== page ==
|CHRISTINA REXRODE, Associated Press|
After rising steadily in early trading thanks to the U.S. jobs report, the Dow briefly crossed 14,000 around
The Dow has crossed 14,000 only 15 times in its history. The last time was
If the gains hold and it closes above 14,000 on Friday, that would put it in even more rarefied territory: On just nine of those days did it manage to close above 14,000 at the end of trading.
That time more than five years ago seems almost a different era _ before signs of the devastating financial crisis were apparent to the average observer.
The benchmark is not far from its all-time high, 14,164.53, which it reached on
The Dow is an index of 30 big companies, and its purpose is to represent how the broader stock market is faring. And while hitting 14,000 would be an important psychological milestone, it wouldn't be much else.
The stock market is more a representation of how traders are feeling about the economy than the economy's underlying fundamentals. And many investors don't even think the Dow is the best way to track the market: They prefer the much bigger Standard & Poor's benchmark index, which follows 500 companies, because they think it represents a more accurate view of the economy.
"You can hit these milestones, but then it can always end badly," said
"It's meaningless to the average professional," said Gordon, referring to the 14,000 benchmark. And for workers still unemployed by the financial crisis, he said, "it really means nothing to them."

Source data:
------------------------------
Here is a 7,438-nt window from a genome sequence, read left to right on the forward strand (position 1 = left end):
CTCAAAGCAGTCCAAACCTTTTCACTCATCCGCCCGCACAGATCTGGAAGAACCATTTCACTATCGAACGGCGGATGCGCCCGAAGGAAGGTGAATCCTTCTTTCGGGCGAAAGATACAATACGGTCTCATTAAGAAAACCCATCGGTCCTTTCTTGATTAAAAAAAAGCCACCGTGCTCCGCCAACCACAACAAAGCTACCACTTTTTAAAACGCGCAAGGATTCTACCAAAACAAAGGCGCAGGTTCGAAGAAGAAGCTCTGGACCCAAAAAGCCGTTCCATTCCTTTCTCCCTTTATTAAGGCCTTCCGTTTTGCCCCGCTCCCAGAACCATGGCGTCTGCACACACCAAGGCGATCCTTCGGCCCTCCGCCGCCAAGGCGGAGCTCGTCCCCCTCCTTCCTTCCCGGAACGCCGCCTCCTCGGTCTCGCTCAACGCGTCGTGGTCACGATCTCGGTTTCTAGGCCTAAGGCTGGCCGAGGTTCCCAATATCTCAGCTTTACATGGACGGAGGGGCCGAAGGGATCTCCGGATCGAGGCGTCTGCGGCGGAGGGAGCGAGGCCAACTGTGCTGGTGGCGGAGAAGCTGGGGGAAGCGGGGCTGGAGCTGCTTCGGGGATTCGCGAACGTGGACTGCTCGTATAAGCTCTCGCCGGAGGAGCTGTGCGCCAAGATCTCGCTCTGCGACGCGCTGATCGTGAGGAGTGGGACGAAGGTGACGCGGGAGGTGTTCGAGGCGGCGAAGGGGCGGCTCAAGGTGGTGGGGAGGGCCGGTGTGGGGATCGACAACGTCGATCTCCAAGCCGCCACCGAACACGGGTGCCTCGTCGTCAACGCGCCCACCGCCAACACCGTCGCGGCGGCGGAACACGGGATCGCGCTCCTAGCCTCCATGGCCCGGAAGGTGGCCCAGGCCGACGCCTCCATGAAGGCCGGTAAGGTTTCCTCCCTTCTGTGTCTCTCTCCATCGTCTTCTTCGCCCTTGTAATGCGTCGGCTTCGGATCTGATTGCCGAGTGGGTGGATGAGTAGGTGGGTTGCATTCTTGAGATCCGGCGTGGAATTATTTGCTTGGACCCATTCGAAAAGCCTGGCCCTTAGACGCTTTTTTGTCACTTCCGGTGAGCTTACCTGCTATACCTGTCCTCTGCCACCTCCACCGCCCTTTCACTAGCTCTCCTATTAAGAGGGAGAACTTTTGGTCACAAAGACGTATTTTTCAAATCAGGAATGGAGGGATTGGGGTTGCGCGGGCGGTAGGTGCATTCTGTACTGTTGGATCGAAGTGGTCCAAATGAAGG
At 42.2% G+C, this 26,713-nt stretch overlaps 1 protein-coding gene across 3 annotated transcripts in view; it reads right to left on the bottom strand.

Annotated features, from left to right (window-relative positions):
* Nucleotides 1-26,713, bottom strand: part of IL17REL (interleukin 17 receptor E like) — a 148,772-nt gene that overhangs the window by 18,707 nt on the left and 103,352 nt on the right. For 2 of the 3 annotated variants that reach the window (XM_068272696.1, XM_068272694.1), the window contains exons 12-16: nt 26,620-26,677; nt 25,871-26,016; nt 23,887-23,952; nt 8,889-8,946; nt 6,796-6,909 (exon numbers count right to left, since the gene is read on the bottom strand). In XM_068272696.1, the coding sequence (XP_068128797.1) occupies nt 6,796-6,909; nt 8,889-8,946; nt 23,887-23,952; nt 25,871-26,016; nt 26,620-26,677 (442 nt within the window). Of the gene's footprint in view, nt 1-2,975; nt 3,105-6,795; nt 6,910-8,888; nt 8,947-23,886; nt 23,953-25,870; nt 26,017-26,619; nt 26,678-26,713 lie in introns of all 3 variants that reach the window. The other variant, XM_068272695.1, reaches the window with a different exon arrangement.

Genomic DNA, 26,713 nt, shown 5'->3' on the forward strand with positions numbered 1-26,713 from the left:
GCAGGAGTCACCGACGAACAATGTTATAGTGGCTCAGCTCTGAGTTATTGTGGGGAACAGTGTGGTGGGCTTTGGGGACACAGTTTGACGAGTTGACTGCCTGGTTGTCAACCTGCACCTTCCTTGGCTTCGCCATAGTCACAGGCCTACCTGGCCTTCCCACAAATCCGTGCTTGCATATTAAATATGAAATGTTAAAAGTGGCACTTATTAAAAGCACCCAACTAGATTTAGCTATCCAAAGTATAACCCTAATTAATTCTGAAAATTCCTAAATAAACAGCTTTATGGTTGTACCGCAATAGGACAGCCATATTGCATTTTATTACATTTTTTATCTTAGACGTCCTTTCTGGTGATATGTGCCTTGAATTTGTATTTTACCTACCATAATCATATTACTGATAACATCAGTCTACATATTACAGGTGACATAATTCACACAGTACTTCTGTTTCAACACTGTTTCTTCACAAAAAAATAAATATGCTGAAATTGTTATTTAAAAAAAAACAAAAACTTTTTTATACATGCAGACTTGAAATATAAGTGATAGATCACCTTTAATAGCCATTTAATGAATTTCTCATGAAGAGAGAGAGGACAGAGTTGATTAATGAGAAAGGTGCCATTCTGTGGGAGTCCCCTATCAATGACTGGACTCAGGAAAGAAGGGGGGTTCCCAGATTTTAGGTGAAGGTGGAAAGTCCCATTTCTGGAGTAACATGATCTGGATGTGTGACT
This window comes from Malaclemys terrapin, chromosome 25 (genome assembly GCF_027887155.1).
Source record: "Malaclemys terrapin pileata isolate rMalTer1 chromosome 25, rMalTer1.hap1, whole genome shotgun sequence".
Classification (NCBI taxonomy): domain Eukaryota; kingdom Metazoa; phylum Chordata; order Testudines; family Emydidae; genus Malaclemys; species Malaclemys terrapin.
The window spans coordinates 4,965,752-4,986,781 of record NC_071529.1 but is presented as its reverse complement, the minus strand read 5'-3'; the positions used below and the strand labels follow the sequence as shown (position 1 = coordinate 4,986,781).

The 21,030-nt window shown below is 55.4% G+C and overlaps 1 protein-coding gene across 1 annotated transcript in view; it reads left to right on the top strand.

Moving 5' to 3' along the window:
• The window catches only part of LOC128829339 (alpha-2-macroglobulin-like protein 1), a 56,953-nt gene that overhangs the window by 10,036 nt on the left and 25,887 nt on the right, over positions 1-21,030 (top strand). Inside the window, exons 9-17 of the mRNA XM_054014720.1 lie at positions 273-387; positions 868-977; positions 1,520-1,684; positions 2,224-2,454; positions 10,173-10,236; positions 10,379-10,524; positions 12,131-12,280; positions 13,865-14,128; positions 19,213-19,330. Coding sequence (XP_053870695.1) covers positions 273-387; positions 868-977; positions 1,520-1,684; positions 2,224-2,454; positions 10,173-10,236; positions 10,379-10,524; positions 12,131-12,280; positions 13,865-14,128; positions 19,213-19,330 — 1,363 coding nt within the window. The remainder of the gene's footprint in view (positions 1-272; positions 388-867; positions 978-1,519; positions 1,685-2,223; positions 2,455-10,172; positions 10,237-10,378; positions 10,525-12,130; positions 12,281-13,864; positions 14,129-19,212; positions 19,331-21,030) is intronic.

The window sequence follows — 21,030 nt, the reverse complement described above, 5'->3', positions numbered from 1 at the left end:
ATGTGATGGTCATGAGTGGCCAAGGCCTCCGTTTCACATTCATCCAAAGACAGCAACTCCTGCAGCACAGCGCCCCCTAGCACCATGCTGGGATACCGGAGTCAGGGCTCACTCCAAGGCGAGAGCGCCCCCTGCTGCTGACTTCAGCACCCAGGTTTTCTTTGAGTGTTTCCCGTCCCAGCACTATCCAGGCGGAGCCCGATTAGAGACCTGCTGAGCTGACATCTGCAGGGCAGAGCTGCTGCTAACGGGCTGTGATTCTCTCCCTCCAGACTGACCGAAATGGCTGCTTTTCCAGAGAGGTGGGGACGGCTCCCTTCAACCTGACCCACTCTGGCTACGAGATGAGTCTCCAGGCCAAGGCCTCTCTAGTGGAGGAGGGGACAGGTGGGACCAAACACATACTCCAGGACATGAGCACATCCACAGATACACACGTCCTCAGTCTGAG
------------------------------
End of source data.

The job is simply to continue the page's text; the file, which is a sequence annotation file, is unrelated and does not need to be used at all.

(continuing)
At midmorning, the Dow was up 119 points to 13,980. The Standard & Poor's 500 rose 10 to 1,508. The Nasdaq composite index was up 19 to 3,161.
Overall, the government jobs report that pushed stocks forward was mixed, but traders chose to focus on the positive. The U.S. said it added 157,000 jobs in January, which was in line with what traders had been expecting. Unemployment inched up to 7.9 percent from 7.8 percent in December. But, encouragingly, the government also reported that hiring over the past two years has been higher than it originally thought.
The jobs number is based on a survey of employers, and the unemployment rate is based on a separate survey of households, which is why they can diverge.